A flipped classroom model improves accessibility and affordability of coding bootcamps, meaning students can keep their jobs while also developing new skills in a new field

A flipped classroom can be a boon for coding education

A flipped classroom model improves accessibility and affordability of coding bootcamps, meaning students can keep their jobs while also developing new skills in a new field

The traditional models of education have some serious problems that need to be addressed. Seeking a four-year degree is time consuming and expensive, especially for people who are already in the workforce. Attending college presents challenges for those who can’t afford to take time off or leave their current job. The process takes years and can quickly accrue tens of thousands of dollars in debt for students.

The National Student Clearinghouse Research Center has reported that college enrollment continues to decrease. And gap year enrollment rates for the class of 2020 declined, even compared to pre-pandemic numbers.

Another recent survey from The Princeton Review found that high school students are 20 percent less likely to attend a four-year school.

People are shifting away from four-year college degrees. They’re moving towards accelerated, intensive, affordable education options that work with their budget and schedule, not against them – such as coding and technology bootcamps, certificate programs, and apprenticeships.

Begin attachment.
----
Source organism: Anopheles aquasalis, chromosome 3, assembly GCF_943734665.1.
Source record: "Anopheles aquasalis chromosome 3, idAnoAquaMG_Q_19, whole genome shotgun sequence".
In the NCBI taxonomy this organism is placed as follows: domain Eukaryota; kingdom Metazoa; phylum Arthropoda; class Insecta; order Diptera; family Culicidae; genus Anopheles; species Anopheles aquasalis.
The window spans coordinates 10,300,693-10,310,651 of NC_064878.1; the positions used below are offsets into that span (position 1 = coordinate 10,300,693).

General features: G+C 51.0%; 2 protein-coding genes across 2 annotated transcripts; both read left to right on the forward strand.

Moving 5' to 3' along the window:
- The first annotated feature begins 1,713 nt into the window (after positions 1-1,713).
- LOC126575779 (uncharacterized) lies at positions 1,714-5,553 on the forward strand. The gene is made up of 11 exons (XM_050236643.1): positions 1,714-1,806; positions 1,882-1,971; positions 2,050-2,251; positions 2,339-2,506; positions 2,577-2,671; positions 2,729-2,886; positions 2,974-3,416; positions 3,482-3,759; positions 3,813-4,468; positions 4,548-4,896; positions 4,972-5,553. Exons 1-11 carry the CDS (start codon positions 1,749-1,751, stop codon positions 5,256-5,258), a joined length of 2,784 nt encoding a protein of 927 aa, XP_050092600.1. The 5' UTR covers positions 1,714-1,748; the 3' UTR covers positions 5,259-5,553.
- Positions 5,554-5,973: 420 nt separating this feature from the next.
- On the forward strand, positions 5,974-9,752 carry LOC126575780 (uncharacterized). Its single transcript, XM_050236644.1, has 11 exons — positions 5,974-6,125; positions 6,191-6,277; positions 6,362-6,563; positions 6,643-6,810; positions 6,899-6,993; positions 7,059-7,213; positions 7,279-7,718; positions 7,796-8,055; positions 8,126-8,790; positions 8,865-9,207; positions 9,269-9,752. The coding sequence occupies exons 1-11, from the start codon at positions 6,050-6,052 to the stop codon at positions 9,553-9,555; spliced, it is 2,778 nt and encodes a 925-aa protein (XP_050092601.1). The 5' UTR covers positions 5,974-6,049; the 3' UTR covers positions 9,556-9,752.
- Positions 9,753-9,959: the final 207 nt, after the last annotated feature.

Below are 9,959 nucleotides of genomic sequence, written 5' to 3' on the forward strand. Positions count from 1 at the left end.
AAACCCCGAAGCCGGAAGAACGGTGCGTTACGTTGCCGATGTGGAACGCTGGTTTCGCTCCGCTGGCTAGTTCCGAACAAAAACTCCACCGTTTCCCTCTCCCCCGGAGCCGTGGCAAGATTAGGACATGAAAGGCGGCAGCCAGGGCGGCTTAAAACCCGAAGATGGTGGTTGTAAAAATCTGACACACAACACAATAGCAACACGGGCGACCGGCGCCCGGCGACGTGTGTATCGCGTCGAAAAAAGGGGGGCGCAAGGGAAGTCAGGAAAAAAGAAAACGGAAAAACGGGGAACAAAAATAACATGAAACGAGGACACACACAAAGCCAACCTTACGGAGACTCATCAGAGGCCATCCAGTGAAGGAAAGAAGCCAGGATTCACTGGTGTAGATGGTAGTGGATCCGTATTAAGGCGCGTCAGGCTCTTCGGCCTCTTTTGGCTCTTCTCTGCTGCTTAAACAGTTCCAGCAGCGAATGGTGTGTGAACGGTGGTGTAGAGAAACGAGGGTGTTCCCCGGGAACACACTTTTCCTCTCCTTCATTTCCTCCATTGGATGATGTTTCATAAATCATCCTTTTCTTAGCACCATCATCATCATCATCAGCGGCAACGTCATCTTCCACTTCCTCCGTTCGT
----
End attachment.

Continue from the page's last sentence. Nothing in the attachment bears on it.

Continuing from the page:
Because many of these programs are online, students don’t have to commute to or live near campus. They can participate no matter where they live. Most of these programs have flexible schedules as well, giving students more control over when they study, and thus alleviating some of the stress of trying to balance work with getting to class.

Judging by the online reviews, students are very satisfied with these alternative education programs. This includes graduating high school students, people looking to change careers, and those looking to upskill to advance in their current job.

The educational path to a lucrative career is evolving, and it’s flipping the script on traditional classroom learning as it forges ahead.

What is a flipped classroom?

In a flipped classroom, students gain access to new subject matter days before the teacher’s in-class. Outside of class, students review the learning content at their own pace using the provided material to guide them. This way, the teacher can use the in-class time to reinforce the topic and focus on the specific areas where the students may still be struggling.